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Problem with the principle of induction

  1. Dec 12, 2012 #1
    The principle of induction states that:
    [tex]Suppose\ that\ P(n)\ is\ a\ statement\ involving\ a\ general\ positive\ integer\ n.\ Then\ P(n)\ is\ true\ for\ all\ positive\ integers\ 1,2,3,...\ if\ [/tex]
    [tex] (i)\ P(1)\ is\ true,\ and [/tex]
    [tex] (ii)\ P(k) \rightarrow P(k+1)\ for\ all\ positive\ integers\ k. [/tex]
    I found it a bit circular to prove that the statement P(n) holds true for all n that is an element of natural numbers by presupposing P(k) is true for all k that is an element natural numbers.

    That is what I thought at first, but I'm thinking that that's false, since what the principle of induction states in (ii) is that the implication itself is what needs to be true.

    I'm still not too comfortable with the principle of induction, could anyone take a look on my thoughts?
    Last edited: Dec 12, 2012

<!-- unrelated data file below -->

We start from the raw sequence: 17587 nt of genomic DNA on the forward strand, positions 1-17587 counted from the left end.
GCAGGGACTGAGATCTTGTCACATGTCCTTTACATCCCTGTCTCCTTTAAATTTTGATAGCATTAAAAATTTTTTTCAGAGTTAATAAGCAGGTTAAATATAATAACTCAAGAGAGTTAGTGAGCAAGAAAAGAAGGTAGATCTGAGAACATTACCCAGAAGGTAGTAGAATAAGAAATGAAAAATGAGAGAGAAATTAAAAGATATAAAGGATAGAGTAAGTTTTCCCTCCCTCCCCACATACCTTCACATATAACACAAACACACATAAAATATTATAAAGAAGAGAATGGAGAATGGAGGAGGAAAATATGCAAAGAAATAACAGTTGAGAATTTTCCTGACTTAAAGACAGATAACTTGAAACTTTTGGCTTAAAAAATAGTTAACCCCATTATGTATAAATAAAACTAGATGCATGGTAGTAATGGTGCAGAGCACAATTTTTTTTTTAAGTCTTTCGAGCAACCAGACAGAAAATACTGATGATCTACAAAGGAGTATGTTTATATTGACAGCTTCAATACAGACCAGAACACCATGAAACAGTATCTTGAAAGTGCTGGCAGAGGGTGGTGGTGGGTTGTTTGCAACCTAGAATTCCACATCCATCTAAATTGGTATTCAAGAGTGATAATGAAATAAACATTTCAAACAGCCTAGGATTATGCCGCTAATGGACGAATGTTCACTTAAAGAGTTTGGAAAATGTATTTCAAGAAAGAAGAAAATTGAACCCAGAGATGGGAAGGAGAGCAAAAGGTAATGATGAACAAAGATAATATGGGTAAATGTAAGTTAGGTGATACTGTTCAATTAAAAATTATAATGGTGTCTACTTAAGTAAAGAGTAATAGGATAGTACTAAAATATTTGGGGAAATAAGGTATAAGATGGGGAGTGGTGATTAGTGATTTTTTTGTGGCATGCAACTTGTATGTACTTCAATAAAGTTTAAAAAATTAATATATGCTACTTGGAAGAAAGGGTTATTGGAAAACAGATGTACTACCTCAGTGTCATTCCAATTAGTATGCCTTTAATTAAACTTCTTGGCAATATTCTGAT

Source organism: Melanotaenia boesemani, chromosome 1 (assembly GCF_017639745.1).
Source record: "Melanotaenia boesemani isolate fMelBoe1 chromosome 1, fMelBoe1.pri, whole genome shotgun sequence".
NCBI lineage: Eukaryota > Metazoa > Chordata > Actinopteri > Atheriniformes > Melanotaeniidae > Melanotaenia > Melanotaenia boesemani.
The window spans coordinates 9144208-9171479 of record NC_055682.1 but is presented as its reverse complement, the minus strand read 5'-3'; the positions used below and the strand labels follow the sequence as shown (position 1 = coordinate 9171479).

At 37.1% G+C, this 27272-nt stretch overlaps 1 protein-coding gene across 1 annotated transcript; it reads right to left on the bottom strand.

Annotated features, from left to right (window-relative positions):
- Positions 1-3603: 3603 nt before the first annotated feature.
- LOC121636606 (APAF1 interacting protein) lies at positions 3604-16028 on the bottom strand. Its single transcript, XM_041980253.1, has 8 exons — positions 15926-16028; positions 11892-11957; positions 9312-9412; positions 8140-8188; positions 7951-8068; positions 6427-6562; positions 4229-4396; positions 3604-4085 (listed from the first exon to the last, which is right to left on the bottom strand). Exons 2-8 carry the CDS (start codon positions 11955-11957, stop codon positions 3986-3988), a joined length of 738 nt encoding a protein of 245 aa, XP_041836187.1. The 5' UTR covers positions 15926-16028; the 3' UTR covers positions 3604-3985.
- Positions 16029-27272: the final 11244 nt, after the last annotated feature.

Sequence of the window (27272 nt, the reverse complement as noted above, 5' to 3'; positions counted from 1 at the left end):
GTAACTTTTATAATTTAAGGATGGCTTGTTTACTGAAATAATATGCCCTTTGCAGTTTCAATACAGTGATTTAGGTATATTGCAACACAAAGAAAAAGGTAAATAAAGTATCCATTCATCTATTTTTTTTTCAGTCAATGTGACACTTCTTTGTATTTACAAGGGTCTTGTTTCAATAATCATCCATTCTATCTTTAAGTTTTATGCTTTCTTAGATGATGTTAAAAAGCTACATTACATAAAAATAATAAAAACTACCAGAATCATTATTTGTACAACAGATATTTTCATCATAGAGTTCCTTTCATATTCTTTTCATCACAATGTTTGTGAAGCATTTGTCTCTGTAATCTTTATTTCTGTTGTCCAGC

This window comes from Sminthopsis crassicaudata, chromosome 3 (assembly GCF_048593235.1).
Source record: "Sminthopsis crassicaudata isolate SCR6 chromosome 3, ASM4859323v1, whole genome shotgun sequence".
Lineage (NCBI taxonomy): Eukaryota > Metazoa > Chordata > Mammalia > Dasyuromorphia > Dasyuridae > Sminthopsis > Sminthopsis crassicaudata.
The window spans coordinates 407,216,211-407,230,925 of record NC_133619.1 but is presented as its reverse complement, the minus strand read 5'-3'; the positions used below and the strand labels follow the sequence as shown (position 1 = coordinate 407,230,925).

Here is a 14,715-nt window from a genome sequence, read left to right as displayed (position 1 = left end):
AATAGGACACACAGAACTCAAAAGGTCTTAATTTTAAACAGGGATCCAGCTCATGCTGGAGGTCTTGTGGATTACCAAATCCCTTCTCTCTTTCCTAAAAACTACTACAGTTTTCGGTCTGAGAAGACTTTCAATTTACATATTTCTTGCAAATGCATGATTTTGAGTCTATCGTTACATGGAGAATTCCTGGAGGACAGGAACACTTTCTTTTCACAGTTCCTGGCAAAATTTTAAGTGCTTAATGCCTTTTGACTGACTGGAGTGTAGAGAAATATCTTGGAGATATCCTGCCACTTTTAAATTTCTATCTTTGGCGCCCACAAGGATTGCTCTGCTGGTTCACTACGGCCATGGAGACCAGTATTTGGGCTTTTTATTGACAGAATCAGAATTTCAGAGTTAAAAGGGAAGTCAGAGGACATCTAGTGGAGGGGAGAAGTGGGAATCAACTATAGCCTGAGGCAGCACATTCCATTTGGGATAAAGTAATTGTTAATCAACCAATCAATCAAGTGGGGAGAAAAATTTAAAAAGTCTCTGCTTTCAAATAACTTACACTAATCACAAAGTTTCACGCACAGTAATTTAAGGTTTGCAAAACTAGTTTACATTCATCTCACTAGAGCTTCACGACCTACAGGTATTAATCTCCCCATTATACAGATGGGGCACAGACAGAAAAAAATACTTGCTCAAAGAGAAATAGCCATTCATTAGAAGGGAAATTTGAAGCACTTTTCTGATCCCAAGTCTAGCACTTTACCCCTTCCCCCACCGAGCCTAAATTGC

2. jcsd
  3. Dec 12, 2012 #2
    I just have programmer's logic under my belt, but it doesn't seem circular to me, (i) and (ii) are conditions on which the principle is true. If the predicate P(1) is true from (i), and if we know that P(1+1) is true when P(1) is true from (ii), and that P(1+1+1) is true when P(1+1) is true..., then we know that P(k+1) is true when P(k) is true. So we can induce that P(n) is true for all positive integers?
  4. Dec 12, 2012 #3
  5. Dec 12, 2012 #4
    Well, I get that. Just so I'm making myself clear, I actually thought about the circularity for some time and I tried to resolve it by adhering strictly on what the principle says, and that (i) and (ii) should be true; (ii) which states that the implication itself must be true and not just presupposing P(k) is true. I just want someone to give their insight on that.

    Is that the proof using the Well Ordering Principle? I'm actually familiar with that.
    Last edited by a moderator: May 6, 2017
  6. Dec 12, 2012 #5
    Yes, it's the well ordered principle. I reread your question and you/re right, you must assume that (ii) is true. If you cannot make that assumption (or prove it), then you cannot prove that P(n) is true for all natural n via induction, and you must use some other proof.
  7. Dec 12, 2012 #6
    Yes, the implication is what must be true. That P(k) implies P(k+1).

    In order to prove the implication, you typically assume P(k), then deduce P(k+1) from that assumption. So a correct inductive proof can look circular, but it is not. Sometimes it helps to examine an incorrect inductive proof to see how they work. Consider

    And here are a couple with simpler errors.
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